Pennsylvania Secretary Russell Redding today announced $1 million in Farm Vitality Grants awarded to 133 farms in 46 counties. The grants, which aim to enhance the long-term vitality of Pennsylvania’s family farms, will be administered by the Ag Business Development Center created under the 2019 PA Farm Bill.
“When Pennsylvania farm families succeed, Pennsylvania succeeds,” Secretary Redding said. “These grants will help farm families with all types and sizes of operations create sound plans for their future, and explore the feasibility, profitability and sustainability of those plans.”
Grants fund professional services, including financial and tax planning, research, marketing and other consulting support to plan a farm’s future. The center partners with more than 50 service providers across the state to provide sound business planning for efficient ownership transitions, strategic expansion, diversified production, and financial or technical expertise. Grants will reimburse up to $7,500 of the cost of the funded service.
Grant recipients represent a broad spectrum of farm sizes and products including dairy, fruit, nuts, vegetables, livestock, poultry, Christmas trees, grains, flowers, honey, maple syrup and Pennsylvania’s newest crop — hemp. Their proposed plans seek to conserve land and water resources, expand their capabilities to produce using organic or aquaponic methods, process dairy into yogurt, cheese or other products popular with consumers, or add direct-to-consumer sales to their business models.
Donald Bergbigler’s Butler County beef farm is among sixty of the recipients who operate preserved farms – those whose farms are part of a conservation easement purchased with state, federal, local government and private money and must remain productive farms in the future. Keeping that public covenant to stay in farming rather than sell to developers requires strategic business planning and sustained investment to remain profitable generation after generation. Bergbigler has worked his entire life to build his farm operation from the ground up and is transitioning the farm to a young neighbor who is an experienced farmer.
Camphill Village Kimberton Hills Dairy is a preserved, 250-acre Chester County dairy operation with 100% grass-fed and pasture-raised cows. The operation is part of a 420-acre, sustainable community for adults with disabilities. The farm sells their milk for yogurt and ice cream. They also sell their bottled milk to stores, at a farm market and through a Community-Supported Agriculture, or CSA program, selling shares directly to consumers.
The dairy is seeking funds to create a business plan to explore expanding into cheese-making. The farm is among 34 dairy operations to receive the grants.
Anastasiya Konopitskaya’s 10-acre hemp operation in Berks County grows hemp for fiber and industrial use. She operates a full-service design and build company, and research and development lab to incorporate healthy plant- and mineral-based materials into residential and commercial construction.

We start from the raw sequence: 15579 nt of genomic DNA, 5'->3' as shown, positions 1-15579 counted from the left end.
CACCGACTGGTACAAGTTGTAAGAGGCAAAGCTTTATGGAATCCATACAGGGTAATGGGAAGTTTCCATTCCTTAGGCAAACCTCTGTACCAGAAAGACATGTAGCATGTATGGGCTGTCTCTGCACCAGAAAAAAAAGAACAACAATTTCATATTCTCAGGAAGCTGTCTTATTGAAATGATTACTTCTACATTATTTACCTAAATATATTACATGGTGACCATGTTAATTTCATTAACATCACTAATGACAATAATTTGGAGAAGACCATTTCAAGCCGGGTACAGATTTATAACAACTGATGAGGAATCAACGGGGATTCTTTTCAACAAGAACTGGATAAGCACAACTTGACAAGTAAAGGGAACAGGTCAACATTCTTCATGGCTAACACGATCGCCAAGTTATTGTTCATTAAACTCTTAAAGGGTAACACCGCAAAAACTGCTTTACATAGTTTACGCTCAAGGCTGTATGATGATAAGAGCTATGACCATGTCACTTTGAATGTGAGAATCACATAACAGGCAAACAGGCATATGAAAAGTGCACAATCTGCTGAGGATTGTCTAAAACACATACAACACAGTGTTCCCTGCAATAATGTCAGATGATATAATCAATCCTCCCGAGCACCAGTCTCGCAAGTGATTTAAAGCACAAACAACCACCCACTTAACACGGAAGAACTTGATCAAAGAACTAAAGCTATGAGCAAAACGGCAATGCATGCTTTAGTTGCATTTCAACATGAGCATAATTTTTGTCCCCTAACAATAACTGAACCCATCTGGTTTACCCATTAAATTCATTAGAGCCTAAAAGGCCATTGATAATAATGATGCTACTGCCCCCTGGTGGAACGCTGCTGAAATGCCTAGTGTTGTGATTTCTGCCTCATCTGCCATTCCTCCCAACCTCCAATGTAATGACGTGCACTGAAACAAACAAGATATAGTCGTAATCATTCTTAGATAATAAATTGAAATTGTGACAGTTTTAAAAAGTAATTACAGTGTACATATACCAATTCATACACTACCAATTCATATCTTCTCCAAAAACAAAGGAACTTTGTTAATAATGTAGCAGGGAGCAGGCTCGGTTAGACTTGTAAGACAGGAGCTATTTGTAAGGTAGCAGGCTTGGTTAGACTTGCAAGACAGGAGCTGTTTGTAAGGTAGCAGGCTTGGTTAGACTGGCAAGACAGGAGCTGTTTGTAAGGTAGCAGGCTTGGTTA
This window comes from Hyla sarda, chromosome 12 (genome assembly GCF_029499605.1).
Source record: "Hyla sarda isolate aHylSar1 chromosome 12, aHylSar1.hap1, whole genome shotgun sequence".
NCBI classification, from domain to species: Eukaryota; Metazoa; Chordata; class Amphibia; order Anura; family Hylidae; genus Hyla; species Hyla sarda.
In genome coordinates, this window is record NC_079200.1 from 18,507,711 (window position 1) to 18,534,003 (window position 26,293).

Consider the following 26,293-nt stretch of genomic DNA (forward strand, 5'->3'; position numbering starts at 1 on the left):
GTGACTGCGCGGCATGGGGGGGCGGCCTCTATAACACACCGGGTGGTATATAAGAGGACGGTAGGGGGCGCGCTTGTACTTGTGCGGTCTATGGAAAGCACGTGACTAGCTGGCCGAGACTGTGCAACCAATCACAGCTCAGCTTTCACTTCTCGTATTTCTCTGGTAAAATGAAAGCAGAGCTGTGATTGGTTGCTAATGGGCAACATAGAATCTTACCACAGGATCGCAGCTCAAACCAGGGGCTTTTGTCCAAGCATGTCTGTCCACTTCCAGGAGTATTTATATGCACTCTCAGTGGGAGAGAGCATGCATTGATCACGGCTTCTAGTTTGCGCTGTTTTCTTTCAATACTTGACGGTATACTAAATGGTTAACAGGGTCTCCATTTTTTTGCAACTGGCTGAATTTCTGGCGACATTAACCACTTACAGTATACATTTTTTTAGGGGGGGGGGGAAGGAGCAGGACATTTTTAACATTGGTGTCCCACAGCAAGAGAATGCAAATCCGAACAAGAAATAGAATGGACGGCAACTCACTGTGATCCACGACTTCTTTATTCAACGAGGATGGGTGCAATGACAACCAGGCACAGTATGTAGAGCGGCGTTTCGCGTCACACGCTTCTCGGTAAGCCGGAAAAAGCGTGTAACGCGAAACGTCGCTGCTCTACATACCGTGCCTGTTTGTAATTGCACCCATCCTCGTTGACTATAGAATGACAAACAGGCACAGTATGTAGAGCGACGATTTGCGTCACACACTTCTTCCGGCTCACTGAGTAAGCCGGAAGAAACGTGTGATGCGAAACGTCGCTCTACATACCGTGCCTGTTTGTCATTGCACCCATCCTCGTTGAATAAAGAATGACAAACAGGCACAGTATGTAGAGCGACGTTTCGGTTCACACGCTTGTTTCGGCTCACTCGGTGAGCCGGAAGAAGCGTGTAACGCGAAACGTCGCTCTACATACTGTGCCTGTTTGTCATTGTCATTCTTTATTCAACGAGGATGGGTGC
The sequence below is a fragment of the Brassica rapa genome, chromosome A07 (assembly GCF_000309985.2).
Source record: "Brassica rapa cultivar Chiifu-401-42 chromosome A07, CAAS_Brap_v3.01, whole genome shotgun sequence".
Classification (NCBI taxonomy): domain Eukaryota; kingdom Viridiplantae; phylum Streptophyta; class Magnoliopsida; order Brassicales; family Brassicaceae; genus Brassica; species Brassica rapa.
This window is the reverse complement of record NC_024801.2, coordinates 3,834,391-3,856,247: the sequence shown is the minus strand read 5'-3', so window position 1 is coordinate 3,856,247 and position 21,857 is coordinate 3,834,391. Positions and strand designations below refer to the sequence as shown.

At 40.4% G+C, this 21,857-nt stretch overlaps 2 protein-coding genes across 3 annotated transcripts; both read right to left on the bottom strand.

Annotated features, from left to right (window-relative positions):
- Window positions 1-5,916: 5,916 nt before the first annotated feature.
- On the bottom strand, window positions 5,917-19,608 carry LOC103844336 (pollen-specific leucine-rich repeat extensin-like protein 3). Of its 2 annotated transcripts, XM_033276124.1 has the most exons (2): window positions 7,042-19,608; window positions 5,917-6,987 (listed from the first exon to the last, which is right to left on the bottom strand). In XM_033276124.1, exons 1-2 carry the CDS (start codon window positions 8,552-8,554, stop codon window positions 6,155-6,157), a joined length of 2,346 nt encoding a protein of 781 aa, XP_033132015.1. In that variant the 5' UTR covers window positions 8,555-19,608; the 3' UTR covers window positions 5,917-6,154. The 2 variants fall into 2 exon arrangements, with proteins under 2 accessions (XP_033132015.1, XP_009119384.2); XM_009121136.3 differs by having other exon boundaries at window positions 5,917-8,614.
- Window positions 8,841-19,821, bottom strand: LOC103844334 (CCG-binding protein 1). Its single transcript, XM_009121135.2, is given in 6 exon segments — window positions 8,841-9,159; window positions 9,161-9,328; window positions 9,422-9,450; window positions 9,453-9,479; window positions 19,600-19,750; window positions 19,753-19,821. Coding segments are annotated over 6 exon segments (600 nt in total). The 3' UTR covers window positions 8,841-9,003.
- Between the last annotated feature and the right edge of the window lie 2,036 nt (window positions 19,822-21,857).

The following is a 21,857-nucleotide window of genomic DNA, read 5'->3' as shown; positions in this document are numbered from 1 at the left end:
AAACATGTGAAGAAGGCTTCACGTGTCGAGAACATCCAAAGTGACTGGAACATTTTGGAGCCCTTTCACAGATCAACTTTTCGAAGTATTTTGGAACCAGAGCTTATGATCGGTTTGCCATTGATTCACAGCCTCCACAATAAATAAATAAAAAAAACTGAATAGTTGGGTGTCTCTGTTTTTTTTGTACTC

Her company has partnered with All Together Now Pennsylvania, Rodale Institute and Jefferson University and is seeking to develop a formal business plan to help grow their business, ultimately creating revenue and local jobs.
United Somali Bantu of Greater Pittsburgh is leasing land in Mercer County through Western PA Conservancy and plans to produce culturally appropriate, in-demand foods for Somali Bantu refugees in the region. The project involves support from Penn State Extension, PASA Sustainable Agriculture, Western PA Conservancy, U.S. Committee for Refugees and Immigrants, and the USDA’s Natural Resources and Conservation Service.
Seventeen grant recipients will be involved in PASA Sustainable Agriculture’s Diversified Vegetable Financial Benchmarking Study, an opportunity to improve their bottom line, working with more than forty peer Pennsylvania and Mid-Atlantic farms, and two consulting organizations. Insights from the report aim to give achievable targets for revenues, scale and profit margins. Meetings among participants will also connect them to a group of peers to help support them as they improve their long-term viability.
“Whether supporting Somali Bantu farmers in the Pittsburgh region or vegetable farmers across the commonwealth, the Farm Vitality Grants program will make a tremendous difference in farmers being able to create plans for a more viable future,” Pasa Executive Director Hannah Smith-Brubaker said. “None of us could have anticipated the extreme demands that the current pandemic would have on farmers, and we all know that having a plan helps us weather unforeseen circumstances, so the timing for this program couldn’t have been better.”
These are just a few examples of project planning funded through these grants. A full list of grant recipients by county can be found on the department’s website.